Kat Howard: I would just like to state for the record that I had made this choice before I saw this picture. I love Neville Longbottom. His character arc is wonderful, and I love that being a hero does not come easily for him, but it does come naturally. My favorite moment is in The Sorcerer's Stone, when Neville tries to stop Harry, Ron, and Hermione from leaving the Gryffindor common room, and is so fierce and determined about it, he winds up in a full body-bind, courtesy of Hermione. As Dumbledore says, "It takes a great deal of bravery to stand up to our enemies, but just as much to stand up to our friends."
Megan Kurashige: My mom bought my sister a copy of Harry Potter and the Sorcerer's Stone when it first came out in the States, before it had become the madness that it is now. I was in high school and my sister was younger, so she was reading it first since it was a "kids' book." Whenever she was sleeping, or taking a shower, or otherwise occupied, I would steal the book away and read as fast as I could, making sure to replace her bookmark at the right page.
Phil Ilten: There are quite a few moments in Harry Potter that give me the chills, but the moment that Harry wakes up on Hut-on-the-Rock is still the most vivid after all these years. Some remember where they were for the moon landing (and if I had been alive, I would as well), but I remember exactly where I was when I read those introductory sentences in Book One.
Andrew Hulke: The conversation that Harry has with Dumbledore at the end of book five is one of my favorite emotionally charged moments in Harry's years at Hogwarts. He is completed devastated by the loss of his godfather and is trying to come to grips with the loss of the closest thing he has ever known as a parental figure. As a reader, your heart bleeds for Harry, wanting him to find happiness in what is a constant lack of a family structure.
Ed Upton: It was with Harry Potter and the Prisoner of Azkaban that I realized that J.K. Rowling’s series was aiming at quite a bit more than just entertainment. The darkness of the book was startling, even given the shady hues of the previous books. Here was a book whose plot, in part, revolved around barbaric practices of punishment, practiced by the “good guys”: “kissing” the souls out of prisoners, executing animals on dubious pretenses. And it was a book that implied that human beings do not always have control of their own bodies and minds: Sirius Black, as an animagus, cannot control when he transforms into a werewolf, and this has very real, potentially tragic consequences. And beyond all of this, the book presents the specter of friends who betray friends to death, and the persistence of that legacy from one generation to the next. Put all of this in the context of the turbulent coming-of-age of Harry, Hermione, and Ron, and the book became irresistible.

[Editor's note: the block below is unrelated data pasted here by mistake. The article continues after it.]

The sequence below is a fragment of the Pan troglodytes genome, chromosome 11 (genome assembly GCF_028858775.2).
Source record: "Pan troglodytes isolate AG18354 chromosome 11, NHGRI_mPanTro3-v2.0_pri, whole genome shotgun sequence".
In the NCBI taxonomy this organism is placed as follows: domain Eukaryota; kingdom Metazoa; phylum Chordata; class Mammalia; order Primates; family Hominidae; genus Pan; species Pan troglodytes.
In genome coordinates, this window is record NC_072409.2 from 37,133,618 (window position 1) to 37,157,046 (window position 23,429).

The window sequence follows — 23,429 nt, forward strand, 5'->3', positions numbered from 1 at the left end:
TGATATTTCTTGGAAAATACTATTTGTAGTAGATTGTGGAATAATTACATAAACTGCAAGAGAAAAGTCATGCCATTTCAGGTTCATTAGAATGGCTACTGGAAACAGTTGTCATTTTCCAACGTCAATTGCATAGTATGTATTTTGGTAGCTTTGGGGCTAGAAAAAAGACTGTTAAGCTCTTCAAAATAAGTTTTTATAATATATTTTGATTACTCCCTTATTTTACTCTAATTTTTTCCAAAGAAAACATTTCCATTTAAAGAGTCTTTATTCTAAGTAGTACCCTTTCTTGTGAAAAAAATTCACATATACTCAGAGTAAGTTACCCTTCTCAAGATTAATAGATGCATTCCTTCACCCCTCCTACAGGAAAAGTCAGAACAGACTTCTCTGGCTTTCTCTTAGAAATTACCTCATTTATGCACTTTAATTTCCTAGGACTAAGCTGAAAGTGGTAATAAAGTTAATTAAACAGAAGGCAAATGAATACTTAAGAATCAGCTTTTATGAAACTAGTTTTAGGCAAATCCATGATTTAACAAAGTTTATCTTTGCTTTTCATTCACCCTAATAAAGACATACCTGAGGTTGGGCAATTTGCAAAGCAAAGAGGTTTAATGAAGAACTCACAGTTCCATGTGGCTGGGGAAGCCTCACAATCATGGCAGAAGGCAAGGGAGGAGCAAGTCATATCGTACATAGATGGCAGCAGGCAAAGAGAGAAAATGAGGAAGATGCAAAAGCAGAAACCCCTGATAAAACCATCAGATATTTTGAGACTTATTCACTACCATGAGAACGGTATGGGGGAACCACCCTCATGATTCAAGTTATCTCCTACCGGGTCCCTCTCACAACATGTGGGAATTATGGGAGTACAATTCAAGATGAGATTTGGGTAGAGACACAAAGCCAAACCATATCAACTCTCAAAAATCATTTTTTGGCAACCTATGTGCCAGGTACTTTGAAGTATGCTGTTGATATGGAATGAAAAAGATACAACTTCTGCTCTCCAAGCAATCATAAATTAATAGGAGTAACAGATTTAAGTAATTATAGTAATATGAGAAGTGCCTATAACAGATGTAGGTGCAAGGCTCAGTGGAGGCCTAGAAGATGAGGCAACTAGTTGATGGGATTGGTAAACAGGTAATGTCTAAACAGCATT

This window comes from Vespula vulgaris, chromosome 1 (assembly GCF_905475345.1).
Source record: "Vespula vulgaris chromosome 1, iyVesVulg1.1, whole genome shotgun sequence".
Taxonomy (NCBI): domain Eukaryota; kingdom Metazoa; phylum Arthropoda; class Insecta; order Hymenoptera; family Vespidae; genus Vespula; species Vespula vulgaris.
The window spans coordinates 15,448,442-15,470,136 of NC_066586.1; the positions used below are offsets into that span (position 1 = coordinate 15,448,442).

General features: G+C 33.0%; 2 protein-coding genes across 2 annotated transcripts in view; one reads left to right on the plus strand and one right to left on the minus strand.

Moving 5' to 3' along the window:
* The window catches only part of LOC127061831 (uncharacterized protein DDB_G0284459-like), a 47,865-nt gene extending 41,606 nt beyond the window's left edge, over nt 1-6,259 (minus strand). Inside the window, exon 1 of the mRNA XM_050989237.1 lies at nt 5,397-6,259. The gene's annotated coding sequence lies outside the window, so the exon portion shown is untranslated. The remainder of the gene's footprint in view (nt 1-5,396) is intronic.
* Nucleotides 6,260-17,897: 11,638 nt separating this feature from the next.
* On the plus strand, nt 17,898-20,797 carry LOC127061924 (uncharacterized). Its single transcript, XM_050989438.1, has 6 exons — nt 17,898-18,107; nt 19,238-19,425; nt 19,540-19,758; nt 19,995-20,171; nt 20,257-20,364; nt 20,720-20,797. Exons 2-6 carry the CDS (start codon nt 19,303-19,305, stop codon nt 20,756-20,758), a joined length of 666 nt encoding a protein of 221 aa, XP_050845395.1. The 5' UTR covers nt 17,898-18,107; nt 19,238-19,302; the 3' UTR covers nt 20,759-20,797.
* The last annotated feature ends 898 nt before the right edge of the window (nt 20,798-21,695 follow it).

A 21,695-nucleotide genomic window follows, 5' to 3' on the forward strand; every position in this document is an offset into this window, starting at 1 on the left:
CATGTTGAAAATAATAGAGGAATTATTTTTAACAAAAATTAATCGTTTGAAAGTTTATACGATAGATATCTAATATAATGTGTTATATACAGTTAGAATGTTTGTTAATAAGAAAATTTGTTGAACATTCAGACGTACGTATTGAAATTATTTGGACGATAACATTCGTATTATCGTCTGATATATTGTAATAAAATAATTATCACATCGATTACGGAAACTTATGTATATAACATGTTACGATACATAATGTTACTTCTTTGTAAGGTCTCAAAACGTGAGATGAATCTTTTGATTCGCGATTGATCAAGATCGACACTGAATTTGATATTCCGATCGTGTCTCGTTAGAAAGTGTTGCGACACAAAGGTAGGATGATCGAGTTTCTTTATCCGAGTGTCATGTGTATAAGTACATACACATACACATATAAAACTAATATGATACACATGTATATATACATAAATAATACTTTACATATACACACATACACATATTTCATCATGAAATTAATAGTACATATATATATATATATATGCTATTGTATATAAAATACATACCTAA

But ultimately what kept me up late into the night reading was the miraculously plotted ending, filled with turn after turn. From the Shrieking Shack, to the execution of Buckbeak, to the awesome power of the Patronus charm, I couldn’t put the book down. I’ve loved the entire series, but Harry Potter and the Prisoner of Azkaban remains my favorite book of the lot. For me, it was the most engrossing and effective of the Potter books, and the one that made me suddenly impatient for the next one.
Madeline Barnicle: I'm guessing many others feel this way, too, but book 3 was definitely my favorite. The use of time travel was great, and I'm a sucker for sports stories, so having the Lions finally pull out that Quidditch title was sweet!
Jen Miller: Harry Potter and the Prisoner of Azkaban is definitely my favorite book and movie. There is so much great about this installment--it's where we first start to see the range of Rowling's ability to piece together a complicated puzzle over multiple books (with the Scabbers/Peter Pettigrew plot line); it's where the series shifts from being just for kids to having darker elements (which the movie deals with wonderfully); and it's where Harry learns to do the Patronus charm. But of all the great moments in this book, the one that gives me chills every time is when Dumbledore tells Harry about his father's Animagus shape: "Prongs rode again last night."